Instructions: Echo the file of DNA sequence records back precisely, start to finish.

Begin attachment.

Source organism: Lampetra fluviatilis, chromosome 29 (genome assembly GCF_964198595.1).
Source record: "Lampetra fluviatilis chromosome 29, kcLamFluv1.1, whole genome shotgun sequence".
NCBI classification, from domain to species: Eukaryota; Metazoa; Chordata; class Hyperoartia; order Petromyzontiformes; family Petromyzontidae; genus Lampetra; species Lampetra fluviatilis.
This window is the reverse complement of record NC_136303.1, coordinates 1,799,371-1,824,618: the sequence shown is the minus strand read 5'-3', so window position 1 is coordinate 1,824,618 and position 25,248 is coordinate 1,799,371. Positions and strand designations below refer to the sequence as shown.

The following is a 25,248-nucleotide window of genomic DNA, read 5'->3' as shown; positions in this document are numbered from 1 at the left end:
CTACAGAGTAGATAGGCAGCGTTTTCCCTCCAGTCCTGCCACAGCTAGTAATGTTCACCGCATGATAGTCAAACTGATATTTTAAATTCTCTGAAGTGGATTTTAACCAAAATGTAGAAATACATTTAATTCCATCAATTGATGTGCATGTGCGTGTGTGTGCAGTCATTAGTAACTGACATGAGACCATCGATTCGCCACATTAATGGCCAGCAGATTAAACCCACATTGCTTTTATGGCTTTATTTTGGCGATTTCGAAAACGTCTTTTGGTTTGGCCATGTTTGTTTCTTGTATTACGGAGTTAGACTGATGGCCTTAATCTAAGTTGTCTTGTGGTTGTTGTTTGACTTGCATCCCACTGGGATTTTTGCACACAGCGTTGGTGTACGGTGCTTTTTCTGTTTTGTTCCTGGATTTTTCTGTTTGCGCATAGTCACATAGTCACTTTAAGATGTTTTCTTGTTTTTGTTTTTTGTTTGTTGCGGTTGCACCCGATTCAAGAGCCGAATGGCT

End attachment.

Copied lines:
Source organism: Lampetra fluviatilis, chromosome 29 (genome assembly GCF_964198595.1).
Source record: "Lampetra fluviatilis chromosome 29, kcLamFluv1.1, whole genome shotgun sequence".
NCBI classification, from domain to species: Eukaryota; Metazoa; Chordata; class Hyperoartia; order Petromyzontiformes; family Petromyzontidae; genus Lampetra; species Lampetra fluviatilis.
This window is the reverse complement of record NC_136303.1, coordinates 1,799,371-1,824,618: the sequence shown is the minus strand read 5'-3', so window position 1 is coordinate 1,824,618 and position 25,248 is coordinate 1,799,371. Positions and strand designations below refer to the sequence as shown.

The following is a 25,248-nucleotide window of genomic DNA, read 5'->3' as shown; positions in this document are numbered from 1 at the left end:
CTACAGAGTAGATAGGCAGCGTTTTCCCTCCAGTCCTGCCACAGCTAGTAATGTTCACCGCATGATAGTCAAACTGATATTTTAAATTCTCTGAAGTGGATTTTAACCAAAATGTAGAAATACATTTAATTCCATCAATTGATGTGCATGTGCGTGTGTGTGCAGTCATTAGTAACTGACATGAGACCATCGATTCGCCACATTAATGGCCAGCAGATTAAACCCACATTGCTTTTATGGCTTTATTTTGGCGATTTCGAAAACGTCTTTTGGTTTGGCCATGTTTGTTTCTTGTATTACGGAGTTAGACTGATGGCCTTAATCTAAGTTGTCTTGTGGTTGTTGTTTGACTTGCATCCCACTGGGATTTTTGCACACAGCGTTGGTGTACGGTGCTTTTTCTGTTTTGTTCCTGGATTTTTCTGTTTGCGCATAGTCACATAGTCACTTTAAGATGTTTTCTTGTTTTTGTTTTTTGTTTGTTGCGGTTGCACCCGATTCAAGAGCCGAATGGCT